Potential confounding variables affecting PCSK9 levels

Statins and estrogens are known factors that modify PCSK9 levels. Information on medication prescribed to participants, including statins, other lipid-lowering drugs or hormonal treatments were not available from the biobank. While menopausal status of participants were available for the stage 0 and stage III breast cancers, the information was lacking for participants in the “benign disease of the breast” group. The absence of information on statins, other lipid-lowering drugs, hormonal replacement and the menopausal status, all variables which affect PCSK9 levels and circulating lipid levels, is a limitation of our study. Finally, ethnical origins of women were not documented, and it is still unclear if PCSK9 levels are similar in people from different ethnicities.


In summary, in this small cohort of 46 women, PCSK9 levels tended to increase with the severity of the breast disease. This association was not observed for Lp(a) and ANGPTL3, two other lipid-related circulating proteins. Considering the key role of PCSK9 on lipid metabolism (hyperlipidemic factor) and immune response (destruction of MHC-I), confirmation of increased PCSK9 levels with breast cancer severity in a larger cohort of patients is indicated.

Availability of data and materials

The datasets analyzed for the current study are not publicly available (confidentiality issues) but can be made available by the corresponding author upon reasonable request.


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We express our gratitude to the staff from the Core Laboratories of the Hôpital de l’Enfant-Jésus and Centre Hospitalier de l’Université Laval for their help with measurements of analytes available in clinical laboratories. This work has been supported by an establishment grant from the Oncology Research axis of the CHU de Québec-Université Laval Research Centre and the Medicine faculty of Laval University. Plasma samples were provided by the tissue biobank repository and database of the Cancer Research Center, the Fonds de recherche du Québec-Santé (FRQS), and the Quebec Breast Cancer Foundation, affiliated to the Canadian Tissue Repository Network.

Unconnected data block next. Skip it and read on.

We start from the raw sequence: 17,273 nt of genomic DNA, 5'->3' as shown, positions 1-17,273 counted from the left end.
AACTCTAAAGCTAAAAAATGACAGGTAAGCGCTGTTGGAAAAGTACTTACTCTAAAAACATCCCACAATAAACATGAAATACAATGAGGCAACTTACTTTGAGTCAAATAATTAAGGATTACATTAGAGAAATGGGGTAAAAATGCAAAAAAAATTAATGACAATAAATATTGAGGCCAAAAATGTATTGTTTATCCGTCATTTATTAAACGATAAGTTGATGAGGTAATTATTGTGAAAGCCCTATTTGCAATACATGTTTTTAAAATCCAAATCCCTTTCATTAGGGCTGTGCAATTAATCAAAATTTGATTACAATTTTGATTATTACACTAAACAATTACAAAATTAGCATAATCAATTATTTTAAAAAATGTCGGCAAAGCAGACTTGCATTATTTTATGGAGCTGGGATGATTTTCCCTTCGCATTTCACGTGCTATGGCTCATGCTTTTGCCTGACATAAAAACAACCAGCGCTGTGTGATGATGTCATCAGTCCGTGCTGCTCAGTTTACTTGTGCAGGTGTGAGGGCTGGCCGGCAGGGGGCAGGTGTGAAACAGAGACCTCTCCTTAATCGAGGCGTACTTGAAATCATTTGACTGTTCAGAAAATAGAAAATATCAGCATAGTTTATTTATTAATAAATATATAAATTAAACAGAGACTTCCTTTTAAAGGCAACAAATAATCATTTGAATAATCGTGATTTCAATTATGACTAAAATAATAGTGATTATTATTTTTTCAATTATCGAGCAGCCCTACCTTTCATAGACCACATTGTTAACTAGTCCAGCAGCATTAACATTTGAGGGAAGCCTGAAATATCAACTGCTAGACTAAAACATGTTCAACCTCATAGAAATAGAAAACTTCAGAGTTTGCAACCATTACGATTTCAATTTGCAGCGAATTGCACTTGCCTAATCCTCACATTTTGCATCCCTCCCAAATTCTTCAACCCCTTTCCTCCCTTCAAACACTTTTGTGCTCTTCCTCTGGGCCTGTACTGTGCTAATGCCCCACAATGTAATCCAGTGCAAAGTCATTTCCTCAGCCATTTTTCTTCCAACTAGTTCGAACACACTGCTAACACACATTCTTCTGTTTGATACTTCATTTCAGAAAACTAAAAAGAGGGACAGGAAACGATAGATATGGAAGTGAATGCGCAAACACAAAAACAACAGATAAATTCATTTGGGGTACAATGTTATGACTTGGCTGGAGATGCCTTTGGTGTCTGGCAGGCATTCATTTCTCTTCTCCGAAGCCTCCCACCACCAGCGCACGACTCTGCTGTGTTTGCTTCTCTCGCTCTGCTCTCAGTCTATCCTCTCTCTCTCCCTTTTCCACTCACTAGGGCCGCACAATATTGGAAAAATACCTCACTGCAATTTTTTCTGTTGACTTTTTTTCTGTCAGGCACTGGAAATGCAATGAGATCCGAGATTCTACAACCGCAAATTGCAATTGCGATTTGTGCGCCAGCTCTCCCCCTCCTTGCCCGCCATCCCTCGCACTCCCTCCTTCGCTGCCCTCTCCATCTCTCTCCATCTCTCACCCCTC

Ethical guidelines

All clinical samples were anonymized before analysis to guarantee protection of patient privacy. All methods were carried out in accordance with relevant guidelines and regulations.


This project was funded with an establishment grant for new investigators of the Oncology research axis from the CHU de Québec.

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A. Gangloff devised the rationale, the project and the main conceptual ideas. A. Gangloff and C. Diorio planned the logistic details related to the plasma lipids profiling at the clinical platform. C.Diorio’s biobank provided the plasma samples needed for all the experiments. F–H. Joncas undertook the required procedures and correspondence with the ethical committee for compliance with the ethical regulations surrounding manipulation of the human samples. F–H. Joncas and E. Wong Chong performed the quantitations of ANGPTL3 and PCSK9 by ELISA assays. C. Diorio and E. Wong Chong performed the statistical analyses. A. Gangloff and E. Wong Chong wrote the paper with input from all authors. N.G. Seidah, F. Calon, C. Diorio, F–H. Joncas, E. Wong Chong and A. Gangloff discussed the results and contributed to the final manuscript. The author(s) read and approved the final manuscript.

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Correspondence to Anne Gangloff.

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Informed consent was obtained from all participants and the study was approved by the Ethics Committee of the CHU de Québec (2021–5624).

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The authors declare that they have no competing interests.

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Wong Chong, E., Joncas, FH., Seidah, N.G. et al. Circulating levels of PCSK9, ANGPTL3 and Lp(a) in stage III breast cancers. BMC Cancer 22, 1049 (2022).